This $100 handheld device could save your life
Soon enough, checking your heart's health could be as easy as checking your temperature
Heart disease accounts for one in four deaths in the U.S., but early detection "too often relies upon dumb luck," said Tim Moynihan in Wired. Kardia, a $100 electrocardiogram machine about the size of two sticks of gum, allows at-risk patients to monitor their ticker without bulky equipment or frequent doctor’s visits. Patients press their fingers to the device for 30 seconds and a medical-grade EKG reading is transmitted to their smartphone and to AliveCor, the startup behind Kardia.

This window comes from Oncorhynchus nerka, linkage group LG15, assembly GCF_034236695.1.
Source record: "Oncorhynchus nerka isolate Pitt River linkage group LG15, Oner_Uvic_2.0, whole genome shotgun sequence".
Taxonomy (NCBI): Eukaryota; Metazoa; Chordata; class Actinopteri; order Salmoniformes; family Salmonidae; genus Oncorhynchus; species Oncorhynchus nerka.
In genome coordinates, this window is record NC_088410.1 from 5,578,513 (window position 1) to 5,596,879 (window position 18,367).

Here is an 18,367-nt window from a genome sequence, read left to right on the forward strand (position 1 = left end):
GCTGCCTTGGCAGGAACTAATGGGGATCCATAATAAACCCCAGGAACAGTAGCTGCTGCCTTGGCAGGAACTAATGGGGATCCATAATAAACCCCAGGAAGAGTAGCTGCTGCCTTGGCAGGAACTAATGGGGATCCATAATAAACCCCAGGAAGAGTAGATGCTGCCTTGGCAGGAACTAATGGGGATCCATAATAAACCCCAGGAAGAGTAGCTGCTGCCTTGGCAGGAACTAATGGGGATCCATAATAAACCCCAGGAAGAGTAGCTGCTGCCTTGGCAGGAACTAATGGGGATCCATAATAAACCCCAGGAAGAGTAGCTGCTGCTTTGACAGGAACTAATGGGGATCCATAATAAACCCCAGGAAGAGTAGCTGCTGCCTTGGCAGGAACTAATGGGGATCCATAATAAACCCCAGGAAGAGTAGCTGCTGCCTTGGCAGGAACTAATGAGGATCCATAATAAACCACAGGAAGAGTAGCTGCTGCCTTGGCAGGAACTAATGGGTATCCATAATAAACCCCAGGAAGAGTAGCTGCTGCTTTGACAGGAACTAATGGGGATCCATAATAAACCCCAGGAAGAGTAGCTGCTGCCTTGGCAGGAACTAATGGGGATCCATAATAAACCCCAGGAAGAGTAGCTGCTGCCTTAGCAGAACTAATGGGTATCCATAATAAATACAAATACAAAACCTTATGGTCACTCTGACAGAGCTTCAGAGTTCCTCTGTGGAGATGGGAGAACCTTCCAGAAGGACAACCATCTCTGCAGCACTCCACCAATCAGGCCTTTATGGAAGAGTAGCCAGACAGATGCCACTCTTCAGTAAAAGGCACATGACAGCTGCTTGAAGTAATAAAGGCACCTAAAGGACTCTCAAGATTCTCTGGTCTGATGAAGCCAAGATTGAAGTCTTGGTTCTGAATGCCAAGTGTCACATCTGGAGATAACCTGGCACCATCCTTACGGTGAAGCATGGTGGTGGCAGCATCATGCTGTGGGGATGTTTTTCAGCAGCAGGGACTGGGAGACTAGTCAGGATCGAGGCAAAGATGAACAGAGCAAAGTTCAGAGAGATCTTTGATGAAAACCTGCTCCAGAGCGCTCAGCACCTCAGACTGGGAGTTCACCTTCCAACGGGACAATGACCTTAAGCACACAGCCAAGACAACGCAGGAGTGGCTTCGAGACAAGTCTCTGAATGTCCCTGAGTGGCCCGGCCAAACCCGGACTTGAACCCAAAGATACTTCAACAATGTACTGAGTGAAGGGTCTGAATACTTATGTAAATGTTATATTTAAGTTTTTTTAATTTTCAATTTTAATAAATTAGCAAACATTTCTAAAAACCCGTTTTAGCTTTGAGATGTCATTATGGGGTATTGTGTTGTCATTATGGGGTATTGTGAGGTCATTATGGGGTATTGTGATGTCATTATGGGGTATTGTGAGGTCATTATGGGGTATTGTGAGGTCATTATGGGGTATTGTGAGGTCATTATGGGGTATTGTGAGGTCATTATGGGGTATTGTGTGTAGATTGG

The company uses artificial intelligence to analyze that data and build a profile of the user’s heart. If it detects possible signs of heart disease, AliveCor alerts the patient’s doctor to take a closer look. Eventually, Kardia technology could be built into smartwatches and other wearables, like sensor-laden clothing. "When that happens, checking your heart could be as easy as checking your temperature."